Literature, in short, represented one of the critical practices by which these new global scatterings of people proclaimed their unity as discrete populations, defined their distinctive virtues, policed their boundaries, sustained their enmities, and projected themselves as candidates for political self-determination. (97)
For immigrant literature, cultural production most often articulated a group identity as their national identity, that Irish were not just politically rebellious, but that their communities had attitudes of rebellion. To proclaim the group as a national identity was to enforce the idea that “this national identity entailed a lasting commitment to certain cherished loves and hatreds” (136).
The immigrant discourse around the Spanish-American war, which were intertwined with the rebellions in Cuba and the Philippines, are present in Jacobson’s account as ways to “assess the tecture of political argument and to analyze the intellectual and ideological currents which were tapped by discussants along the political spectrum” (144). Very often these discussions show the tensions between Old World sensibility and New World political activity, and at the very least, the tensions between the homeland and belonging to the new land. Outright protests were often held within immigrant communities against conquests of Cuba and the Philippines, especially in the beginning of the war, since immigrant communities were already suspicious of civilizing rhetoric and forms of class power. However, as rhetoric surrounding the war became more enmeshed in national liberation, American pride and ideas of manhood, immigrant communities began utilizing the fever created by the war to enlist their own men as regiments in the army and to gain some political recognition through service and pride in the American empire.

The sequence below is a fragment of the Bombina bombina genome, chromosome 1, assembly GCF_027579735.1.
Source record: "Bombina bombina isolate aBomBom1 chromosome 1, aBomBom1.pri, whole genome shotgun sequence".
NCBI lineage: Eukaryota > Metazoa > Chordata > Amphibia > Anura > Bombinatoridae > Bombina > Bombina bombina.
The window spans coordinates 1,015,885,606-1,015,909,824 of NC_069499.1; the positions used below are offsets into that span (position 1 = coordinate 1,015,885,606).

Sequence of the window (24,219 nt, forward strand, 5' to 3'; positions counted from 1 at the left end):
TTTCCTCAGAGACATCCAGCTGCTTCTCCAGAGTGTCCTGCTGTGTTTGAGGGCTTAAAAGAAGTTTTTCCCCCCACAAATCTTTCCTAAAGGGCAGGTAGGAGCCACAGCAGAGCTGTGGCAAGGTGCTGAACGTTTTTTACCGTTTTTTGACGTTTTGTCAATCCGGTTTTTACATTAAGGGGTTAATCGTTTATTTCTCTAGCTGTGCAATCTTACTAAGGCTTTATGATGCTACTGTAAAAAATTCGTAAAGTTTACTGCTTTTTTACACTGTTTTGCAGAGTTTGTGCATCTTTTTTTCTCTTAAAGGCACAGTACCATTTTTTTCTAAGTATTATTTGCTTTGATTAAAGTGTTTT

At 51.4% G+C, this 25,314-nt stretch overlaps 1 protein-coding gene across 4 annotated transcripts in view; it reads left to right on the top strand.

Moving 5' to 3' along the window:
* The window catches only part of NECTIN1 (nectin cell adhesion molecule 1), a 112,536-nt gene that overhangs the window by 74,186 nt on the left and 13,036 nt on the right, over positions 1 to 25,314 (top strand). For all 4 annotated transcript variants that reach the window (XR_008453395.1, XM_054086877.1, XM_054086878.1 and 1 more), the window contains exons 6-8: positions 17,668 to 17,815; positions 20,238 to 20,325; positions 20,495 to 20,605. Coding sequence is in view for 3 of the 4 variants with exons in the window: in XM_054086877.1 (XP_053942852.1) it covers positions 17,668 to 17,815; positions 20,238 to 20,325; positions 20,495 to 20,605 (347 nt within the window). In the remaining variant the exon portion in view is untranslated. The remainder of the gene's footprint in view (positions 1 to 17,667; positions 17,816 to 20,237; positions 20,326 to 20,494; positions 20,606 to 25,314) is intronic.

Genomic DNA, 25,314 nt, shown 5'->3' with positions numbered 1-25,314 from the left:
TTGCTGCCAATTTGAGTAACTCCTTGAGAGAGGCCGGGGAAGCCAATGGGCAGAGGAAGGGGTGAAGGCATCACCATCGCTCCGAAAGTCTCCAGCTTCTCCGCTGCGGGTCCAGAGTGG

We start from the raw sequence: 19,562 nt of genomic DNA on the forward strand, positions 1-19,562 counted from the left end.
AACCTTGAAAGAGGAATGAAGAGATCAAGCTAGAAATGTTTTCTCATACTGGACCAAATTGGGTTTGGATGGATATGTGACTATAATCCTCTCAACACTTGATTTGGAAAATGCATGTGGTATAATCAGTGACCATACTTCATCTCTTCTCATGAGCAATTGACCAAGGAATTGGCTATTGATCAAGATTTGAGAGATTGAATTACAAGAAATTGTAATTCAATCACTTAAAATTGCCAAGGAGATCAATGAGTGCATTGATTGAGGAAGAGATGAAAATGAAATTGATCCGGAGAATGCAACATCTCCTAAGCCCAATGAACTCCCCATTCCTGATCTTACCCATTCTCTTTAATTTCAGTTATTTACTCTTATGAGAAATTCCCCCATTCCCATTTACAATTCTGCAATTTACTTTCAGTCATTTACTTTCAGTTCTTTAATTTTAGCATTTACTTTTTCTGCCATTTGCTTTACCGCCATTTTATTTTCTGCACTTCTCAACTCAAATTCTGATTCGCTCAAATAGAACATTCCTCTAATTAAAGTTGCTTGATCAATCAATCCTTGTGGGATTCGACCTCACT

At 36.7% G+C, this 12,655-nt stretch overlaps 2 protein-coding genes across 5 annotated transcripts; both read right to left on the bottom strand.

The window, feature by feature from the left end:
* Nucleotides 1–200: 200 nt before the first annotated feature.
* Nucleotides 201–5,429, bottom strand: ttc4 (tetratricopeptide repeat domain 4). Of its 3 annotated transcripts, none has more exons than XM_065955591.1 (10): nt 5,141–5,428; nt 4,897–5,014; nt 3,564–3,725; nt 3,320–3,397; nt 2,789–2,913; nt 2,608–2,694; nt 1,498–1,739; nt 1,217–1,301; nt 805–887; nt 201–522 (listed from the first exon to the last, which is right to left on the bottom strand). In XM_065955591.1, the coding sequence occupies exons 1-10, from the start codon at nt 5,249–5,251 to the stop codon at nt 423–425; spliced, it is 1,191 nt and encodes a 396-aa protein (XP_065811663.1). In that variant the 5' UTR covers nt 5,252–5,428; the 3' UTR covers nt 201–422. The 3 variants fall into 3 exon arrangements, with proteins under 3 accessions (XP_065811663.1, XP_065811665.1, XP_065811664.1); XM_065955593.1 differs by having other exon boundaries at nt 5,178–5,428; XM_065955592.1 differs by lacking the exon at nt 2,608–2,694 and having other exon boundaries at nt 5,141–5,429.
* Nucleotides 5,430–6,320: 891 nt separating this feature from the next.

For the Philippines, many immigrants immediately forged “a damning critique of American empire-building based upon a rare empathy with the Filipinos themselves, yet as race began to group immigrants into different types of “whiteness” while the Filipinos were grouped under mongrels and savages, “becoming American” soon meant “becoming Caucasian” (182). Indeed, the new terms for race coming into the American imaginary as attempts to make the Filipino more Other, succeeded for immigrant communities in making themselves more accountable, shifting the ideas of dominant racial groups from Anglo-Saxon to simply white or Caucasian. The fierceness with which many cultural forms drive toward becoming Caucasian, and in effect becoming American, show a type of breaking with the home land, for rather than defining themselves in terms of their “ethnic whiteness,” the communities became defined in terms of Americanness. But to align so vehemently with the white race was not necessarily to abandon the critique of empire, rather, many immigrant nationalists were able to perform both by insisting upon America’s “anti-imperialist pedigree,” and using the models of George Washington, rather than their “ethnic” nationalist heroes, to critique overseas expansion (208).